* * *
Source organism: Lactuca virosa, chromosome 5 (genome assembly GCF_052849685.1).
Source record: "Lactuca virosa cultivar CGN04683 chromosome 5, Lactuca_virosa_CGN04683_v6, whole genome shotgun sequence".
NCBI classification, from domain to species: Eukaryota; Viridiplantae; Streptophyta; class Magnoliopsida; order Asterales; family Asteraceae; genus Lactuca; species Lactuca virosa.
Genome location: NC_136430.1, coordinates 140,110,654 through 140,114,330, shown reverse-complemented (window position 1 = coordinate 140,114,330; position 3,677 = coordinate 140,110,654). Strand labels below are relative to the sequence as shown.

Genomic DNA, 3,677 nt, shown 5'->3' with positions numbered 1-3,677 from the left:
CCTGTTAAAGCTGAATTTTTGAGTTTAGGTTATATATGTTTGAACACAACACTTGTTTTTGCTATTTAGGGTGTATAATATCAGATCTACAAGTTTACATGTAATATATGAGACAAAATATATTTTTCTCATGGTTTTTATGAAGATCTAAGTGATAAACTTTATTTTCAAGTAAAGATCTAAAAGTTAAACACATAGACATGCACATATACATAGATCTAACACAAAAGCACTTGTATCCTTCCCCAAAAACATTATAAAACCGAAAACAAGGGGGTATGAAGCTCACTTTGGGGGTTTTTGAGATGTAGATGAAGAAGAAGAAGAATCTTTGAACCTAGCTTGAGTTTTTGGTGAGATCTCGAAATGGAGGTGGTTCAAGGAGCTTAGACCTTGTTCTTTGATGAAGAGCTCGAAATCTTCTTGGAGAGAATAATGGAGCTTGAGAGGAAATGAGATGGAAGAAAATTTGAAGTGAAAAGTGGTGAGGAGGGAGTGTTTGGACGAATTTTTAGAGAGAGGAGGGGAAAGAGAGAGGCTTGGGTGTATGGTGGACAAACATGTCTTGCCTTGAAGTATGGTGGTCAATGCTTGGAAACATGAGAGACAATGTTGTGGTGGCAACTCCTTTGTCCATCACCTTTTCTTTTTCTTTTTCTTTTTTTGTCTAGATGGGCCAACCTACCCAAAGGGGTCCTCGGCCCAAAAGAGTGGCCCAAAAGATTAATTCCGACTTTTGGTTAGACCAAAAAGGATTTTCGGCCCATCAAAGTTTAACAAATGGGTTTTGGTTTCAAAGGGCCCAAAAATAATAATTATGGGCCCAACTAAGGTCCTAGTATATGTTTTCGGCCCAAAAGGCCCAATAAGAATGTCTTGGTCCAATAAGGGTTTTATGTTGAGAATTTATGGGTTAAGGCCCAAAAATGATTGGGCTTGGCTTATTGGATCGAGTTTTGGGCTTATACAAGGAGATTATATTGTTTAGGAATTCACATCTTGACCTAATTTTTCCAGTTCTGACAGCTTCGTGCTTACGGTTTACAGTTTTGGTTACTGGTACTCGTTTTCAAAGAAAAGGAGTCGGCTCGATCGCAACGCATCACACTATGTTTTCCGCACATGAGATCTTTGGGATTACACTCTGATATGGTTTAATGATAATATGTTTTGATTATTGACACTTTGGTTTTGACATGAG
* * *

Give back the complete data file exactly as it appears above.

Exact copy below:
Source organism: Lactuca virosa, chromosome 5 (genome assembly GCF_052849685.1).
Source record: "Lactuca virosa cultivar CGN04683 chromosome 5, Lactuca_virosa_CGN04683_v6, whole genome shotgun sequence".
NCBI classification, from domain to species: Eukaryota; Viridiplantae; Streptophyta; class Magnoliopsida; order Asterales; family Asteraceae; genus Lactuca; species Lactuca virosa.
Genome location: NC_136430.1, coordinates 140,110,654 through 140,114,330, shown reverse-complemented (window position 1 = coordinate 140,114,330; position 3,677 = coordinate 140,110,654). Strand labels below are relative to the sequence as shown.

Genomic DNA, 3,677 nt, shown 5'->3' with positions numbered 1-3,677 from the left:
CCTGTTAAAGCTGAATTTTTGAGTTTAGGTTATATATGTTTGAACACAACACTTGTTTTTGCTATTTAGGGTGTATAATATCAGATCTACAAGTTTACATGTAATATATGAGACAAAATATATTTTTCTCATGGTTTTTATGAAGATCTAAGTGATAAACTTTATTTTCAAGTAAAGATCTAAAAGTTAAACACATAGACATGCACATATACATAGATCTAACACAAAAGCACTTGTATCCTTCCCCAAAAACATTATAAAACCGAAAACAAGGGGGTATGAAGCTCACTTTGGGGGTTTTTGAGATGTAGATGAAGAAGAAGAAGAATCTTTGAACCTAGCTTGAGTTTTTGGTGAGATCTCGAAATGGAGGTGGTTCAAGGAGCTTAGACCTTGTTCTTTGATGAAGAGCTCGAAATCTTCTTGGAGAGAATAATGGAGCTTGAGAGGAAATGAGATGGAAGAAAATTTGAAGTGAAAAGTGGTGAGGAGGGAGTGTTTGGACGAATTTTTAGAGAGAGGAGGGGAAAGAGAGAGGCTTGGGTGTATGGTGGACAAACATGTCTTGCCTTGAAGTATGGTGGTCAATGCTTGGAAACATGAGAGACAATGTTGTGGTGGCAACTCCTTTGTCCATCACCTTTTCTTTTTCTTTTTCTTTTTTTGTCTAGATGGGCCAACCTACCCAAAGGGGTCCTCGGCCCAAAAGAGTGGCCCAAAAGATTAATTCCGACTTTTGGTTAGACCAAAAAGGATTTTCGGCCCATCAAAGTTTAACAAATGGGTTTTGGTTTCAAAGGGCCCAAAAATAATAATTATGGGCCCAACTAAGGTCCTAGTATATGTTTTCGGCCCAAAAGGCCCAATAAGAATGTCTTGGTCCAATAAGGGTTTTATGTTGAGAATTTATGGGTTAAGGCCCAAAAATGATTGGGCTTGGCTTATTGGATCGAGTTTTGGGCTTATACAAGGAGATTATATTGTTTAGGAATTCACATCTTGACCTAATTTTTCCAGTTCTGACAGCTTCGTGCTTACGGTTTACAGTTTTGGTTACTGGTACTCGTTTTCAAAGAAAAGGAGTCGGCTCGATCGCAACGCATCACACTATGTTTTCCGCACATGAGATCTTTGGGATTACACTCTGATATGGTTTAATGATAATATGTTTTGATTATTGACACTTTGGTTTTGACATGAG